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Quando comecei a participar do Blog Valvulados, minha idéia inicial era só postar Frank Zappa. Sempre fui um grande fã, e durante a minh...
quarta-feira, 2 de agosto de 2017
Brazilian Octopus - Jazz Instrumental
Imagine bringing together musicians from such diverse backgrounds as the wizard of a thousand instruments Hermeto Pascoal, the post-tropicalist guitar hero Lanny Gordin, the bossanovista Cido Bianchi (former pianist Jongo Trio and Milton Banana Trio), the guitarist Olmir German Stocker (author of The Notebook, hit of the young generation guard) and jazz player Nilson da Matta (bass player who now lives in the USA). This unusual encounter happened, more precisely in 1968. It marks a little known chapter in the history of our instrumental music titled Brazilian Octopus, and resulted in an eponymous album to hear 30s that today is disputed by collectors. "Undoubtedly, the strangest group that emerged in Brazilian music", comments Marcelo Dolabela, in his ABZ dictionary of Brazilian Rock (South Star, 1987).
"At that time, we did not think of money, we just wanted to play. It was a wonderful experience," recalls Cido Bianchi, who is also a conductor and arranger. The Brazilian Octopus was formed in São Paulo in early 1968 on the initiative of Lívio Rangan, the all-powerful event director of Rhodia - a textile company that produced bold show-lives to promote its products. "Lívio was very fond of me. He even said that I was going to become a new Sérgio Mendes," says the São Paulo musician, who was entrusted by Rangan to coordinate the group.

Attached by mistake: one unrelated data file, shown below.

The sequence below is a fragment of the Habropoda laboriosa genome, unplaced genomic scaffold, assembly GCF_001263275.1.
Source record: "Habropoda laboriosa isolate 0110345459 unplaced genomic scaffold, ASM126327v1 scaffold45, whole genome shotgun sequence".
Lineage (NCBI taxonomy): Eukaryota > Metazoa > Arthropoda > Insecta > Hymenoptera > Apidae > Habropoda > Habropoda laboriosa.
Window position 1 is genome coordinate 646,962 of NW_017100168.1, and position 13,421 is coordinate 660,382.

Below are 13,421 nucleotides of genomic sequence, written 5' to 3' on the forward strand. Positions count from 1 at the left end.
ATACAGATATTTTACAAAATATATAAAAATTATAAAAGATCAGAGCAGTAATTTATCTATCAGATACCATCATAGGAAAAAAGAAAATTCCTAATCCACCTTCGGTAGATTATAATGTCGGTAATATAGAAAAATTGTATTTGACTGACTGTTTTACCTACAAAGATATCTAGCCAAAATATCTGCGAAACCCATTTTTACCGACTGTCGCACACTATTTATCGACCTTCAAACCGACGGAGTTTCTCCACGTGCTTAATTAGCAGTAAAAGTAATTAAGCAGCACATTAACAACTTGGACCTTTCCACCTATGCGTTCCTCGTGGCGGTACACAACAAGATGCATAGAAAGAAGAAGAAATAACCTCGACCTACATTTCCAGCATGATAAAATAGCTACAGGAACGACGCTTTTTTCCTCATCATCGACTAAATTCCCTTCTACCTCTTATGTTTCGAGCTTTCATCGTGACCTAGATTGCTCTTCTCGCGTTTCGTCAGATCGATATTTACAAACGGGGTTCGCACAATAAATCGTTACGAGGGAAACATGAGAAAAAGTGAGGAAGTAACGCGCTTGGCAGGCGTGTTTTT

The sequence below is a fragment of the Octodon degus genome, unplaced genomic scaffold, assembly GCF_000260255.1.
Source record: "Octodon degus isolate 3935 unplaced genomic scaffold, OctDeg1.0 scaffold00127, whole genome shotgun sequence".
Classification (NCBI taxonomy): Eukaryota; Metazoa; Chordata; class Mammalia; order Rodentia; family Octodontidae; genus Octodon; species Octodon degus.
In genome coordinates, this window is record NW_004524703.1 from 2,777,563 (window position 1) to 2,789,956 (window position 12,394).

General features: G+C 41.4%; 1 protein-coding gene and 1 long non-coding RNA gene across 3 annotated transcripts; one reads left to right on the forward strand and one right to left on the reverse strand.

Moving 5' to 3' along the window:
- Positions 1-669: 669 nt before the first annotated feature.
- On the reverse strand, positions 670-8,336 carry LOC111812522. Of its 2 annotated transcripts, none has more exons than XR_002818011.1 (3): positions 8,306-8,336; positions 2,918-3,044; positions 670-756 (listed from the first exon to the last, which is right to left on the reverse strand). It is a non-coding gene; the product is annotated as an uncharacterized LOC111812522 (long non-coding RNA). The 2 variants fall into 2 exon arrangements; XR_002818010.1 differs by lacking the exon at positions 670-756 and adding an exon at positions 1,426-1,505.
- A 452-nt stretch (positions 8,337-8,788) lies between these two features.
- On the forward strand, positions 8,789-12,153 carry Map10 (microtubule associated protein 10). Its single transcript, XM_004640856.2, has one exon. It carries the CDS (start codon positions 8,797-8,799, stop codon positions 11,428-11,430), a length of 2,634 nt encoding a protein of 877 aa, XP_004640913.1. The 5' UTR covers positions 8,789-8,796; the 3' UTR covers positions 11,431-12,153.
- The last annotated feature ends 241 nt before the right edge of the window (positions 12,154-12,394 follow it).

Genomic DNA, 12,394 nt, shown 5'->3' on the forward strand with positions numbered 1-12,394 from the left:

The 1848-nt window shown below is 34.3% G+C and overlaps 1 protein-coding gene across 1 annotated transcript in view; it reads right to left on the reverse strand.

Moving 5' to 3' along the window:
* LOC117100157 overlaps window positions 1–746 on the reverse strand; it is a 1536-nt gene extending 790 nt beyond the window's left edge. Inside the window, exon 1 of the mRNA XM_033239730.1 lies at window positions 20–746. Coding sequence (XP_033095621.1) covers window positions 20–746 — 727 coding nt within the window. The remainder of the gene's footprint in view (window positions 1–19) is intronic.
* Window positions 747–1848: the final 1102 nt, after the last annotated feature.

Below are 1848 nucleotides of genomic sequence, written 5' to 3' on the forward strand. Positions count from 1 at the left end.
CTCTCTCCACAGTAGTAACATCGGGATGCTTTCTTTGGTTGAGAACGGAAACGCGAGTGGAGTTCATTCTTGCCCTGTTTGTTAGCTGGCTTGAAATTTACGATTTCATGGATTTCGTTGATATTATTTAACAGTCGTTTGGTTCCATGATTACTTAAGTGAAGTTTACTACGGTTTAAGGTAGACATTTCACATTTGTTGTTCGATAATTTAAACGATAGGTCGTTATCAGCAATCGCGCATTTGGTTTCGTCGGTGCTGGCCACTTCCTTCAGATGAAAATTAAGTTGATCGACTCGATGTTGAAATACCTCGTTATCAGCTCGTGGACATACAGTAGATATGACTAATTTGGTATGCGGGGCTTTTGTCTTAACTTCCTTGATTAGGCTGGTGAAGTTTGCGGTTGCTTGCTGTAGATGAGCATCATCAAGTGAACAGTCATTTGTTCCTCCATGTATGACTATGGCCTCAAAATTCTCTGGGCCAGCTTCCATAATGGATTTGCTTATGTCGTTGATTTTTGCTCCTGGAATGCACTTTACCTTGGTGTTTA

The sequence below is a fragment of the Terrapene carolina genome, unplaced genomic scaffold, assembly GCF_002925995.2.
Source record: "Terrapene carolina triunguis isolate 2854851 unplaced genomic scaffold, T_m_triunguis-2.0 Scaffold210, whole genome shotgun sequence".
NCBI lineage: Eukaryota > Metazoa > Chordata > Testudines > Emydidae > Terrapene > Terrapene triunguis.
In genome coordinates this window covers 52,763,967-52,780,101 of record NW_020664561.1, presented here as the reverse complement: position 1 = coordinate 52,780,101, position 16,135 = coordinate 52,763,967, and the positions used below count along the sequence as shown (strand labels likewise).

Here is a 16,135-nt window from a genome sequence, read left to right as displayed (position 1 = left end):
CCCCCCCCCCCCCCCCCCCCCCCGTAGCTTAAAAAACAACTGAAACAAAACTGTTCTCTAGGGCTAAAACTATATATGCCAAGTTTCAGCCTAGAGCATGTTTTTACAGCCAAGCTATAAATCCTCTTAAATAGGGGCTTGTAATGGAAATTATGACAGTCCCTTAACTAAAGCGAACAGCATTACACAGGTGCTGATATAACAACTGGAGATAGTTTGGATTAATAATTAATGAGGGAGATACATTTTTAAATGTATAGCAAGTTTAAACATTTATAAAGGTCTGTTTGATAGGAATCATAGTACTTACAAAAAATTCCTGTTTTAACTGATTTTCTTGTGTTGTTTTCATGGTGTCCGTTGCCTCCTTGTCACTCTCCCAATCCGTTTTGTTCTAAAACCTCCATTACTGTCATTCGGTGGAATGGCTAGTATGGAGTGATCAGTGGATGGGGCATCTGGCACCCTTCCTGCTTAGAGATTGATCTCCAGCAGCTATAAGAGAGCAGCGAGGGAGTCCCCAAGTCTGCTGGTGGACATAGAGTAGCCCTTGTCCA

By the way, the Brazilian Octopus was born with an unusual regalia in the music market of the time: a one-year labor contract, which included three months of paid tests. From the first lineup, besides Bianchi (piano and organ), Lanny (guitar) and German (guitar and guitar), also participated Douglas de Oliveira (drums), João Carlos Pegoraro (vibraphone), Carlos Alberto Alcântara (tenor sax and flute) , Cazé (high sax) and Matthias (double bass). At the time, these same musicians recorded an album with the Japanese saxophonist Sadao Watanabe, which was not released in Brazil.
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